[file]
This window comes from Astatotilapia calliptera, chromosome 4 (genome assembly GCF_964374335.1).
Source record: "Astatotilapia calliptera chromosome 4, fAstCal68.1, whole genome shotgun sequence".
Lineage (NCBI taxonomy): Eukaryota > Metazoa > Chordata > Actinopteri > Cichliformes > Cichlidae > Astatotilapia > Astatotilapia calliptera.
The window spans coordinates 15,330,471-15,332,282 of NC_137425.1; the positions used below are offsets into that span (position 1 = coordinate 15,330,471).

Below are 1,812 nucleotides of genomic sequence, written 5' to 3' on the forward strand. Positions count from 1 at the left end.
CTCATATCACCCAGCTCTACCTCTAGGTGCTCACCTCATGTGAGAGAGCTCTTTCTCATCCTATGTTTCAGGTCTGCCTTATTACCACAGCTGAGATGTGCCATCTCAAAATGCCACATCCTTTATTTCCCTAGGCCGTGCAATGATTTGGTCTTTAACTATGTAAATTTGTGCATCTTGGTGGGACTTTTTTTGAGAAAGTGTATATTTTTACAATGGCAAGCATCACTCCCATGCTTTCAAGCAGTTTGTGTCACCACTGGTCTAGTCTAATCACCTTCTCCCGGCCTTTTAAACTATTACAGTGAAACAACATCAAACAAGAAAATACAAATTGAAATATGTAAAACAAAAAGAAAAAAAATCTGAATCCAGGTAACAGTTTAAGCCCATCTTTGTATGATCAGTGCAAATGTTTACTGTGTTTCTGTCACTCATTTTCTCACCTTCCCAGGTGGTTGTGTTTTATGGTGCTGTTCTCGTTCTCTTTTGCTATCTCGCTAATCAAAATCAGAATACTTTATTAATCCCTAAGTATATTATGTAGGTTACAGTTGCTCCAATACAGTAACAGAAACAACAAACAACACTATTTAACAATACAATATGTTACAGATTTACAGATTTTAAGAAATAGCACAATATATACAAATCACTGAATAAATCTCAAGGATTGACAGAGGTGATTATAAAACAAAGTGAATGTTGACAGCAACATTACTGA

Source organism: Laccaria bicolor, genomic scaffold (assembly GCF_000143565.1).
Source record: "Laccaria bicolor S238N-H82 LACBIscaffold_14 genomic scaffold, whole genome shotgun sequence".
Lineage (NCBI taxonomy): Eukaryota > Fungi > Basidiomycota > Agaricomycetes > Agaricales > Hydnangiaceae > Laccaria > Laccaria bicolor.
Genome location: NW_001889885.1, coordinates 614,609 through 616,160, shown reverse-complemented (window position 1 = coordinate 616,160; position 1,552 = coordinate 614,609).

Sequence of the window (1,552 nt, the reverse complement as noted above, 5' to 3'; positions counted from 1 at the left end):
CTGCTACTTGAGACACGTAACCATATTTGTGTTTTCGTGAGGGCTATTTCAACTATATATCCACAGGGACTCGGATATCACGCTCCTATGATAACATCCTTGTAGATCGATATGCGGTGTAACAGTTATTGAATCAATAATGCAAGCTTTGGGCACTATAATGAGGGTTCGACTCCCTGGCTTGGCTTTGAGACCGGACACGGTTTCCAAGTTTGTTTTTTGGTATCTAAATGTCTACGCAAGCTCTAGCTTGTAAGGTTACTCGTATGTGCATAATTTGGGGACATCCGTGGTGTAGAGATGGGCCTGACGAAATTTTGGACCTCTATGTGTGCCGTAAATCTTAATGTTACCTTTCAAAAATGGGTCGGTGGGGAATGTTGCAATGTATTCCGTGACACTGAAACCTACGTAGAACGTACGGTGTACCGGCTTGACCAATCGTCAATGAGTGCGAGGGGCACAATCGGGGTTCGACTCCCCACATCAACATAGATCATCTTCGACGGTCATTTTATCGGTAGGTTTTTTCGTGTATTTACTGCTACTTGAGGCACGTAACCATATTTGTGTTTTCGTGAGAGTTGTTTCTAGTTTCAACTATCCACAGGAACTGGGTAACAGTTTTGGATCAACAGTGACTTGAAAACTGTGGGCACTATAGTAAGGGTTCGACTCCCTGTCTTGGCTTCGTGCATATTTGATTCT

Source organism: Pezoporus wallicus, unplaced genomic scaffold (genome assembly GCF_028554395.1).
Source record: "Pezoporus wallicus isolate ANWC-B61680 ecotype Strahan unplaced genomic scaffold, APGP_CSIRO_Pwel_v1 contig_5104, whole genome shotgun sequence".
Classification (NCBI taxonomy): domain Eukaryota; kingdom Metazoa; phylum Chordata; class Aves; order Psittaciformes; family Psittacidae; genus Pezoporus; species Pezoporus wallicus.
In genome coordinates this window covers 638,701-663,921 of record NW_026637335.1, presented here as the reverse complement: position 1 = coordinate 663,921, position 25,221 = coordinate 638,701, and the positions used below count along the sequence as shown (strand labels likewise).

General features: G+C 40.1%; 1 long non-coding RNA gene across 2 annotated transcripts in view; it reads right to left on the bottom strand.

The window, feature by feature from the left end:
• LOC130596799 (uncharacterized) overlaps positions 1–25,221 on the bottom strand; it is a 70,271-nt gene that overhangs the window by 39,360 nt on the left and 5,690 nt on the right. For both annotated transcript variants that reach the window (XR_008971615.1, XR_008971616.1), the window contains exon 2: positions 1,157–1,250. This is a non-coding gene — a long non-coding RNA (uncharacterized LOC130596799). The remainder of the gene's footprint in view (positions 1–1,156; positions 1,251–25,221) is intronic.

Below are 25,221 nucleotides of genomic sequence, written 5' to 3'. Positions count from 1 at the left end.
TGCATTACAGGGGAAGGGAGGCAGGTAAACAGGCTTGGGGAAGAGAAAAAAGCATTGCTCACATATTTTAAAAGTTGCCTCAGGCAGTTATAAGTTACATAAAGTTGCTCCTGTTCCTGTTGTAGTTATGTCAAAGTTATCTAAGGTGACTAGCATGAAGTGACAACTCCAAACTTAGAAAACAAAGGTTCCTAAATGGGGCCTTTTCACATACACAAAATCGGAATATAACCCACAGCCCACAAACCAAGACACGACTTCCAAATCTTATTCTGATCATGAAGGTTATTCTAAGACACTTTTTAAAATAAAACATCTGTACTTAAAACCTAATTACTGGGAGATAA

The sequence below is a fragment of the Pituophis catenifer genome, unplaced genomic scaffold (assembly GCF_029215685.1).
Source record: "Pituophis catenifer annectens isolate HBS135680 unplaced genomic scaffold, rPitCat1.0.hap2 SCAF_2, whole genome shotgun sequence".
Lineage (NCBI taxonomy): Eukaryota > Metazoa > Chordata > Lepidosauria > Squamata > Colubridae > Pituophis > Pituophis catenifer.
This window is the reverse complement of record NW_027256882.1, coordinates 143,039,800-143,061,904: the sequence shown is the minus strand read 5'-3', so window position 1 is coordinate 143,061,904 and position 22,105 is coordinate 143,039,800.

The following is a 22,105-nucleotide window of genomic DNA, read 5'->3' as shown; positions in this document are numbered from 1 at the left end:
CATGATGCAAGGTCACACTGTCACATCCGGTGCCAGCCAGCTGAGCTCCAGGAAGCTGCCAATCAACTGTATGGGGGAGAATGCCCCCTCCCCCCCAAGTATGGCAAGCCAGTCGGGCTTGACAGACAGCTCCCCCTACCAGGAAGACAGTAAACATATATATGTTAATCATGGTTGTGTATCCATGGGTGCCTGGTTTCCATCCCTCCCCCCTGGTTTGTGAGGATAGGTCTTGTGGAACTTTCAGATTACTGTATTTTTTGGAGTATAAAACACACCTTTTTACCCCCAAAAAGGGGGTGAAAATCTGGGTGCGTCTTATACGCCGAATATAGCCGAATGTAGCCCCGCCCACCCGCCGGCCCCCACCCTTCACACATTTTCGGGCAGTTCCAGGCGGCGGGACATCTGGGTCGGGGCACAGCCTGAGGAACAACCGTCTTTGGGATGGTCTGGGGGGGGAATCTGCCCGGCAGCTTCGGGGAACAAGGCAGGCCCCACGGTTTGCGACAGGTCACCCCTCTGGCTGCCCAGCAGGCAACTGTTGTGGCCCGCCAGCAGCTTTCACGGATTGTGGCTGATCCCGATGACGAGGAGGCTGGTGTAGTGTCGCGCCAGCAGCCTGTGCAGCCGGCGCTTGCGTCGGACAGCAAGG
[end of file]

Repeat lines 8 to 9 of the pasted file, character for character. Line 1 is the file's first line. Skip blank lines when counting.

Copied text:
Source record: "Laccaria bicolor S238N-H82 LACBIscaffold_14 genomic scaffold, whole genome shotgun sequence".
Lineage (NCBI taxonomy): Eukaryota > Fungi > Basidiomycota > Agaricomycetes > Agaricales > Hydnangiaceae > Laccaria > Laccaria bicolor.